It is a clear educational vision that distinguishes top-performing countries from others, says researcher Donald MacNab, who argues that performance on international tests such as the Third International Math and Science Study (TIMSS) is closely linked to countries’ belief systems regarding the value and purpose of mathematics education.
There are no easily identifiable differences in curricula that can account for the large discrepancies in math performance between high- and low-performing countries, he says. He cautions against simplistic reactions and “quick-fix” strategies, warning that mandating curricula or methods that copy those of high-performing countries may not achieve the desired improvements. MacNab suggests that we must look deeper to discover the differences that affect our students’ learning and performance in mathematics. He believes that the reasons for the performance differences between high- and low-scoring countries almost certainly lie in deep-seated beliefs about the teaching and learning process. He urges societies to look at what they value in mathematics education.
Cultural beliefs influence education
Translating curricular objectives into pupil learning experiences is a complex process strongly influenced by a country’s cultural assumptions about teaching and learning, he says. These assumptions form a kind of hidden curriculum that educators, consciously or unconsciously, bring to teacher training, curriculum development and teaching. The curricula that are implemented by teachers and experienced by students may differ from the intended curricula because of these underlying beliefs. When a clear and well-understood educational vision is lacking, these largely unarticulated cultural assumptions and beliefs may lead to a less effective math curriculum that is detrimental to students’ learning, he says.
A study of English schools, for example, found that English schools are characterized by “the use of complex pedagogy, the complicated nature of the teaching role, [and] the multiplicity of goals — academic, social, behavioral, cultural — that can be pursued and that make a common mission difficult to achieve.” These complexities and multiple goals create an environment in which topics may be presented in insufficient depth or inadequately interwoven with related concepts. The sequencing of topics may not be developmentally appropriate, and the relationship between real-life contexts and the logical structure of mathematics may be inadequate for a full understanding of the underlying math principles.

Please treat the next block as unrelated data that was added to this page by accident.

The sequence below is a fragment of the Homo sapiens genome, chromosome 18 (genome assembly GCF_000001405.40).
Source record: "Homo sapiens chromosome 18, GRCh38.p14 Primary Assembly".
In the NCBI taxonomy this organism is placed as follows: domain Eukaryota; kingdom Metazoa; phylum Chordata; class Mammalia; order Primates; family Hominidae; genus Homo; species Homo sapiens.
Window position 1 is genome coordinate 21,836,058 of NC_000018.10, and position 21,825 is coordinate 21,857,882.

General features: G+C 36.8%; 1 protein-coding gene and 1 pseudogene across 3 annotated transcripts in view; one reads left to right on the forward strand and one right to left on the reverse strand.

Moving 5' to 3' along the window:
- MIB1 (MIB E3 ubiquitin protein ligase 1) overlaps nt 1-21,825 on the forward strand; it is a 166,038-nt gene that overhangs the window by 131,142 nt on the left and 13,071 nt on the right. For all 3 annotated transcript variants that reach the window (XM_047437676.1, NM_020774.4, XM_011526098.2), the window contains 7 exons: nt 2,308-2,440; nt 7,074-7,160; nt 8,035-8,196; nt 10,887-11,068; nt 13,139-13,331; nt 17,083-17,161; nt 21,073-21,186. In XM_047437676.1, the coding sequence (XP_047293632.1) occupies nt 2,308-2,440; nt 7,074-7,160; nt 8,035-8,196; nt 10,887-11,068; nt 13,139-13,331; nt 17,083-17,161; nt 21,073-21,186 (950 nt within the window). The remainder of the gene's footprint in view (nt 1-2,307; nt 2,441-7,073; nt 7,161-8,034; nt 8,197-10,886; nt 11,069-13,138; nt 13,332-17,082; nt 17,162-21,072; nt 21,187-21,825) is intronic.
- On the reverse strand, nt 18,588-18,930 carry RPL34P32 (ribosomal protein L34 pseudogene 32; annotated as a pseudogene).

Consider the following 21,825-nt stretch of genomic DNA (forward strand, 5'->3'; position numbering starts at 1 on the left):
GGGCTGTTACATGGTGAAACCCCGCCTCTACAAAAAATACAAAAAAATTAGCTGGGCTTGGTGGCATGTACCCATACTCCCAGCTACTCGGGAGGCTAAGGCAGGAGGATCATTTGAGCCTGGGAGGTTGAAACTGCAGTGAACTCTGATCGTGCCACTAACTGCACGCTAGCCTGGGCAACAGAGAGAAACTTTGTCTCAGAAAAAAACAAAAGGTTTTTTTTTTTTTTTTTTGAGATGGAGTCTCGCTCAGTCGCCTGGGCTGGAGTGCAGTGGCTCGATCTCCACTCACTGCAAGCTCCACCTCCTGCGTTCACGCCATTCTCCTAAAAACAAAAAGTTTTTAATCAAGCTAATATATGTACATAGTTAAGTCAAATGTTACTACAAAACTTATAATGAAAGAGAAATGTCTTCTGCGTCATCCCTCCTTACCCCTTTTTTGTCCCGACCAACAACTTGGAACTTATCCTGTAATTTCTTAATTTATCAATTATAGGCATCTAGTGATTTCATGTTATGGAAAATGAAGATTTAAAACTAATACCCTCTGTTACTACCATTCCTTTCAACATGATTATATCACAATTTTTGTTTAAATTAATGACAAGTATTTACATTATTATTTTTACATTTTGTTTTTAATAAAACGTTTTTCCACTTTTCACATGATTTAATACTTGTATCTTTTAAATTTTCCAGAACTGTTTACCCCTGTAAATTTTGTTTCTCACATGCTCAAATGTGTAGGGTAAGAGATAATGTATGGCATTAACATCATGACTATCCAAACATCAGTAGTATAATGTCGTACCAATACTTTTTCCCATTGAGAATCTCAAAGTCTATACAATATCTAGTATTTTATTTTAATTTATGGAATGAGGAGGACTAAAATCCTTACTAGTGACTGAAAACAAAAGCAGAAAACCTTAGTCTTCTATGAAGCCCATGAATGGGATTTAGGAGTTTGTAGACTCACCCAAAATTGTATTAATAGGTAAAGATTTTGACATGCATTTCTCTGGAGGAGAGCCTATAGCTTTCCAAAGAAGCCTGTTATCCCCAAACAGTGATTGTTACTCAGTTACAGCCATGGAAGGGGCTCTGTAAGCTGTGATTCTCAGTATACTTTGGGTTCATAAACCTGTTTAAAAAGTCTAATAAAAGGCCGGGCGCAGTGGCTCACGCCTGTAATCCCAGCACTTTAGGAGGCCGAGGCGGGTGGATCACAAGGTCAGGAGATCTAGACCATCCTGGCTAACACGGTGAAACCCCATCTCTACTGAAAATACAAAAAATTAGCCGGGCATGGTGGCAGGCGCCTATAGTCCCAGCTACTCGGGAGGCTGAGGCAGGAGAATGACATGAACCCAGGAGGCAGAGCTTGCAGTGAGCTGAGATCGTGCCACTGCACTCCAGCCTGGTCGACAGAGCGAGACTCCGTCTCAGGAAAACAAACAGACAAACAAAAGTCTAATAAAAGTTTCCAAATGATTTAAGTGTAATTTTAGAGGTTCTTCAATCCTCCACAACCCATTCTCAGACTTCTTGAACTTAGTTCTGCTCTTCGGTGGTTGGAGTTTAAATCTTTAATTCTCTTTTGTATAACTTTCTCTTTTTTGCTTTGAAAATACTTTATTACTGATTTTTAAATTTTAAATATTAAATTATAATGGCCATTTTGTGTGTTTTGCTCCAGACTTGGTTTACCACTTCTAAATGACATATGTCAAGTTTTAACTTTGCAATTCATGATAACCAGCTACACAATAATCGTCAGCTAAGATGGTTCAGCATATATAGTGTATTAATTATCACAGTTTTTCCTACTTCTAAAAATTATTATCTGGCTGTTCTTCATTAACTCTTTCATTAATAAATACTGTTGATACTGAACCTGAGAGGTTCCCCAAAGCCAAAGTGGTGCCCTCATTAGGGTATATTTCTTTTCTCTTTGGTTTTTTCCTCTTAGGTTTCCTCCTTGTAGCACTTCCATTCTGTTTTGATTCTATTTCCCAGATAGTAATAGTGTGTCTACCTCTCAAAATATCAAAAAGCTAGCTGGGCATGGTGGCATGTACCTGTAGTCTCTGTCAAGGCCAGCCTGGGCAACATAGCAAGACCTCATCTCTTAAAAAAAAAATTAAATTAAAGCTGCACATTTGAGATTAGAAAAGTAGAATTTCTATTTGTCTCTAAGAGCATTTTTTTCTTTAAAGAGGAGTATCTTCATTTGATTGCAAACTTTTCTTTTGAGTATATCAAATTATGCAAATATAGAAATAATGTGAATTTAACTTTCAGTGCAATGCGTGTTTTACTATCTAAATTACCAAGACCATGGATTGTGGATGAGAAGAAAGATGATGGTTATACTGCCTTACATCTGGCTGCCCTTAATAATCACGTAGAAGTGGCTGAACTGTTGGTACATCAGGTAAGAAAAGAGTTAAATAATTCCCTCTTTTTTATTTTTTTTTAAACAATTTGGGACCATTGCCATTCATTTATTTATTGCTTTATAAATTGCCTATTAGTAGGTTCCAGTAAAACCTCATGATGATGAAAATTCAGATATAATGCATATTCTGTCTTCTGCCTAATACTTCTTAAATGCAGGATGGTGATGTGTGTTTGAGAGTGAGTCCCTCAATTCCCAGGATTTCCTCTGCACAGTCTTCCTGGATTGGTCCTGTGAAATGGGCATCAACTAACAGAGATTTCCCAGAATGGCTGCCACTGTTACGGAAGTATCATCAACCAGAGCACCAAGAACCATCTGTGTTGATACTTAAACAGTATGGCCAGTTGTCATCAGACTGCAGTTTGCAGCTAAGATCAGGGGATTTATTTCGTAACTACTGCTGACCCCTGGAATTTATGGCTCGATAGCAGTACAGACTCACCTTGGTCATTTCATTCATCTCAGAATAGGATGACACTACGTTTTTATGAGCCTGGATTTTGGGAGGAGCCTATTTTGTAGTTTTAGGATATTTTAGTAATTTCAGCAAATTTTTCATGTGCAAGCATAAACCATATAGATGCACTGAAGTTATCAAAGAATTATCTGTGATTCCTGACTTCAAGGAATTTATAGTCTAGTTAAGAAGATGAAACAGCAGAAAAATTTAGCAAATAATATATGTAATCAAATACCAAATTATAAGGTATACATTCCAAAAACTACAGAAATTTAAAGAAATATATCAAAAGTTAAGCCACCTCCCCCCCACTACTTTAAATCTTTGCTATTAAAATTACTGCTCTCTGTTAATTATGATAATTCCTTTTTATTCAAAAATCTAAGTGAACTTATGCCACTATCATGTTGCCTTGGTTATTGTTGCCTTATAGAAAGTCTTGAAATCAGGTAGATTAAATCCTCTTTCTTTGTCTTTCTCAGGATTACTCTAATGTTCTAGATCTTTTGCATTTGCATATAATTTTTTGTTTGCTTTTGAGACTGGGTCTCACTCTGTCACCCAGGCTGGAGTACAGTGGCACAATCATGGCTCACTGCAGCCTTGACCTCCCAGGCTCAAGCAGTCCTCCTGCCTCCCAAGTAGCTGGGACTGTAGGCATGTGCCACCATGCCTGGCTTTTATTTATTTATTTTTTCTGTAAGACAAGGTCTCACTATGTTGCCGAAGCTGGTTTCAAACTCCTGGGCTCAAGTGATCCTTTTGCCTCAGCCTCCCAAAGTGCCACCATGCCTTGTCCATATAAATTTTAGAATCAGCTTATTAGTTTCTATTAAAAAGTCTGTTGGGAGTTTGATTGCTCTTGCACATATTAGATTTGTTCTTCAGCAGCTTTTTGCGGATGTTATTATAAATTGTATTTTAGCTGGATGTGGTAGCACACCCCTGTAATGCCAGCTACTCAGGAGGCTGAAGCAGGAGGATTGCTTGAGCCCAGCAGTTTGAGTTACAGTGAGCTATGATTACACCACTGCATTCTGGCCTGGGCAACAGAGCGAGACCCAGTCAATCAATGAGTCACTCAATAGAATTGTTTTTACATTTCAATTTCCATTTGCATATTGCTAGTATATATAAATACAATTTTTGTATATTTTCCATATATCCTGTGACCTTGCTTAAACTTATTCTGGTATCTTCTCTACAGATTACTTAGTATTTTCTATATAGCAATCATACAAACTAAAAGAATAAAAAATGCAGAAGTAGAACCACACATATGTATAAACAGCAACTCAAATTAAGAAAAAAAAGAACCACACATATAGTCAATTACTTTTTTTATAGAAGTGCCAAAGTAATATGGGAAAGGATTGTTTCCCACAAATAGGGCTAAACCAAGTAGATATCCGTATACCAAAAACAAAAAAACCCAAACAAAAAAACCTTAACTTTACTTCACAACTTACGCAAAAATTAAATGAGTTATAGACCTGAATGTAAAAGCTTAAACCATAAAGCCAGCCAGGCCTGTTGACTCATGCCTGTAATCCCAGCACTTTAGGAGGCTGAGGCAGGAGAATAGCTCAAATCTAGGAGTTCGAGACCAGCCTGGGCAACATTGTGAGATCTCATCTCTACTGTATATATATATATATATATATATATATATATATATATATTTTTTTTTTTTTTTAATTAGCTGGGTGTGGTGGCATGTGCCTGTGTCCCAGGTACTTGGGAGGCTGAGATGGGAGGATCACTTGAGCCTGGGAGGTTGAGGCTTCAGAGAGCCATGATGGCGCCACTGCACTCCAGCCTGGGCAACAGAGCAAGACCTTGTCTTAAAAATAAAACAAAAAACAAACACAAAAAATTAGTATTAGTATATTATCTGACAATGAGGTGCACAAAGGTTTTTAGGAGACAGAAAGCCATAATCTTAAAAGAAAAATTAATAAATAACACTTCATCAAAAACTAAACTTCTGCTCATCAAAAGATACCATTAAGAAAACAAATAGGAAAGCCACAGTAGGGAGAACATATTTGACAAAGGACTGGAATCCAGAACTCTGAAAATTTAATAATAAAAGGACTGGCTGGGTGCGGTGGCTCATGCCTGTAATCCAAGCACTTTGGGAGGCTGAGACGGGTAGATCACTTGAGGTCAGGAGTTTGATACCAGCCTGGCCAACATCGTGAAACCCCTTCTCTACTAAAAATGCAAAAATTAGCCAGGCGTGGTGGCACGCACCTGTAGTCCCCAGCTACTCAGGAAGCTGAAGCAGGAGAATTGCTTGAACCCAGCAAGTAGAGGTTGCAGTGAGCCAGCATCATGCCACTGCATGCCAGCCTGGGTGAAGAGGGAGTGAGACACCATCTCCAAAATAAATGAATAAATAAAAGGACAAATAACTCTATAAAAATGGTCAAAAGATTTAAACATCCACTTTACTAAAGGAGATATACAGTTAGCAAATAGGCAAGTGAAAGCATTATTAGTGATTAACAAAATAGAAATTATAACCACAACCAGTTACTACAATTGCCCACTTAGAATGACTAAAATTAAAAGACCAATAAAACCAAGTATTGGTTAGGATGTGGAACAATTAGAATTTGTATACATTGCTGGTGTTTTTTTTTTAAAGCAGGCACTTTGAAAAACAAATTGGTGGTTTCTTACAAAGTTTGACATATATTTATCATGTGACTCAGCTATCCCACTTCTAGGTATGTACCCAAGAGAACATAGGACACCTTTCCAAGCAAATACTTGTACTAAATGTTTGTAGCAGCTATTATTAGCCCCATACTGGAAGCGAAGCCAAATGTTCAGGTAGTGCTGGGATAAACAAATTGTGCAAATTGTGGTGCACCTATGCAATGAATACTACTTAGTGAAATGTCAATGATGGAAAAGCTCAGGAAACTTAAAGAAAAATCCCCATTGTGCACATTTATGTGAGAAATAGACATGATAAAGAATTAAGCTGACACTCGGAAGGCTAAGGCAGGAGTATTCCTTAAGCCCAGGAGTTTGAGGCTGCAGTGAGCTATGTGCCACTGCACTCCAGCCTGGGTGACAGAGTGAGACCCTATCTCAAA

Educators in the United States have drawn similar conclusions about U.S. schools from the disappointing TIMSS results. In the report “Attaining Excellence” American educators conclude that “there is no single, coherent, intellectual vision underlying our efforts” and that “fragmented ideas, concepts, and skills are often weighted by tradition, inertia, false assumptions, and lack of an articulated intellectual conception that would help these pieces coalesce into a focused goal-directed action.” The report goes on to say that we should not blame teachers or schools, but must examine common beliefs and choices that shape what educators do.
Pitfalls of constructivism
MacNab states that the dominant theory of learning in Western cultures for the last 30 years is constructivism, the central message of which is that “children construct math meaning within their own internal schema and that external attempts to impose schema by the teachers are for the most part doomed to failure.” He believes the core problem of constructivism is that it is not easily implementable in typical school classrooms.
In contrast, MacNab asserts, high-scoring countries have developed a more effective and easily implementable vision within which the aims are prioritized and interrelated to produce effective teaching strategies. In Taiwanese schools, “the presence of simple pedagogies such as time, opportunity to learn and whole class instruction, combined with goal certainty and clarity, creates a system of homogeneous quality.” Studies all point to the clearer sense of purpose and organization driving mathematics education in high-scoring countries. High-scoring countries have developed a more powerful answer to the question, what is the purpose of mathematics education?